If we understand philanthropy as the act of giving for the benefit of others – a practical expression of the Bantu term Ubuntu (humanity) – then the COVID-19 pandemic has brought out the best across the African continent. Whether it’s African billionaire Aliko Dangote donating half a million dollars to Nigeria’s coronavirus efforts or some of us purchasing canned goods to fill food parcels in our communities, there’s a sense that recovery from COVID-19 is everyone’s business. And although the number of COVID-19 cases is relative low as compared to the global average, Africa’ s high levels of poverty, overcrowded urban spaces and fragile health systems means the region is extremely vulnerable to the spread of the virus.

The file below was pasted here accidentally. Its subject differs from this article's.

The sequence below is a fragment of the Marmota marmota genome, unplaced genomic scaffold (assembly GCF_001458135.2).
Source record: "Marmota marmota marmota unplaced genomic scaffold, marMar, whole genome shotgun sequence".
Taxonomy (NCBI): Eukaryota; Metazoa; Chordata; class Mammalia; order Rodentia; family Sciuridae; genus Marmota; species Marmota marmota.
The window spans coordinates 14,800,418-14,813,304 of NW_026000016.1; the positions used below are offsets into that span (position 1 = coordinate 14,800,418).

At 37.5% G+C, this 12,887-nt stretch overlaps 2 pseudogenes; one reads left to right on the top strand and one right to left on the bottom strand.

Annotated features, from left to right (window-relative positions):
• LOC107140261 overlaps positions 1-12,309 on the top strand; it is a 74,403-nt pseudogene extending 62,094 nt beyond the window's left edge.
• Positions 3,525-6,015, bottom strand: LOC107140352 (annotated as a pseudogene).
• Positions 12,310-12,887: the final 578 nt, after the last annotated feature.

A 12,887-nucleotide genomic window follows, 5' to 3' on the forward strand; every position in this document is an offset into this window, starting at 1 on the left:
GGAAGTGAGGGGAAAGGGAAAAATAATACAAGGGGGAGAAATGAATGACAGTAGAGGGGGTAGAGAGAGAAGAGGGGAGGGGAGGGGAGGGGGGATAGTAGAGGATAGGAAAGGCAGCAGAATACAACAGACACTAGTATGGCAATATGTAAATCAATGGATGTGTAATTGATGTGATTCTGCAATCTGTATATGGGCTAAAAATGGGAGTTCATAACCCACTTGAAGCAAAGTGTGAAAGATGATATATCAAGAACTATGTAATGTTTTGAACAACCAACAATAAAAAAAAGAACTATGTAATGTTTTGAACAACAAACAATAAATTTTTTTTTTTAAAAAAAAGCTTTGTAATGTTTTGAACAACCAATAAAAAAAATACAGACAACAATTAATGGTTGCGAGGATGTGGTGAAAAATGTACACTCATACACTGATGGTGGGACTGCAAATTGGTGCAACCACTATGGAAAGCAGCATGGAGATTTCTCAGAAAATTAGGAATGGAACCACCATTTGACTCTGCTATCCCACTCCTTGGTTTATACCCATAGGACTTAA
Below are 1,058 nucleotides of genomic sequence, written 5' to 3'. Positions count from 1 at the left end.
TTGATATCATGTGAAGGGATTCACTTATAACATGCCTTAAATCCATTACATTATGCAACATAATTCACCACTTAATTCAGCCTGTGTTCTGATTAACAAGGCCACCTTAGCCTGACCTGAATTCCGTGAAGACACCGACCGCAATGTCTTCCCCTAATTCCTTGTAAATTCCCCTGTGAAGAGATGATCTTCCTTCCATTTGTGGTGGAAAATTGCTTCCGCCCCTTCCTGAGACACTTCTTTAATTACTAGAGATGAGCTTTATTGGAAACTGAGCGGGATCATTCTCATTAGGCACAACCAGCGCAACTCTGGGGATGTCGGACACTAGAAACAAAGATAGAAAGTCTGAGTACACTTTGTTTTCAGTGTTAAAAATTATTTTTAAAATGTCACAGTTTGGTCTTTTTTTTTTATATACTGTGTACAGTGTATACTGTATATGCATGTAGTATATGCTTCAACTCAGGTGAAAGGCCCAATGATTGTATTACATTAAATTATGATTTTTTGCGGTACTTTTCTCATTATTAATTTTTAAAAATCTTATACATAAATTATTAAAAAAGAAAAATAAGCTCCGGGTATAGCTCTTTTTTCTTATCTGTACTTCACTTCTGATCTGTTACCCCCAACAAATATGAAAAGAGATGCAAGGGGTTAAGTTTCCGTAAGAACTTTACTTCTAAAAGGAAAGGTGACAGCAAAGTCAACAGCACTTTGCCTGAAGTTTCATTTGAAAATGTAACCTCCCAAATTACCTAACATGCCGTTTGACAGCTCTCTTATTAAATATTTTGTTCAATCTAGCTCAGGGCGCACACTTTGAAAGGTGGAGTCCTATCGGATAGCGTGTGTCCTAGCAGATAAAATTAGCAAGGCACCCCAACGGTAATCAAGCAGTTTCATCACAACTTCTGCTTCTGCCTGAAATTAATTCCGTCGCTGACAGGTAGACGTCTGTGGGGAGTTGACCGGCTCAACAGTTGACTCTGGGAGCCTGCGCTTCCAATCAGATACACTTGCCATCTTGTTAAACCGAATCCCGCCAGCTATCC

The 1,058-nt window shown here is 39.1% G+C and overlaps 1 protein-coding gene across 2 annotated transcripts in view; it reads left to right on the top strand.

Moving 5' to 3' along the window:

MacKenzie Scott, ex-wife of Amazon co-founder Jeff Bezos, announced Tuesday that she has given away nearly $1.7 billion since last fall to 116 nonprofits, mostly to organizations devoted to equity that are led by women, minorities, and LGBTQ people.
Scott signed the Giving Pledge last year; her ex-husband has not.
Scott is the richest woman in America, according to Forbes, with a net worth of about $62 billion.
She made today's announcement in a post on Medium, where she listed the amounts she's given to nine causes. She also listed the 116 organizations that received the money. "Unless organization leadership requested otherwise, all commitments were paid up front and left unrestricted to provide them with maximum flexibility," she wrote.
In the light of the unprecedented need created by Covid-19, NGOs and corporate social investment (CSI) programmes will be looking for ways to best utilise their resources, finances and people to build sustainable, ethical businesses with maximum impact.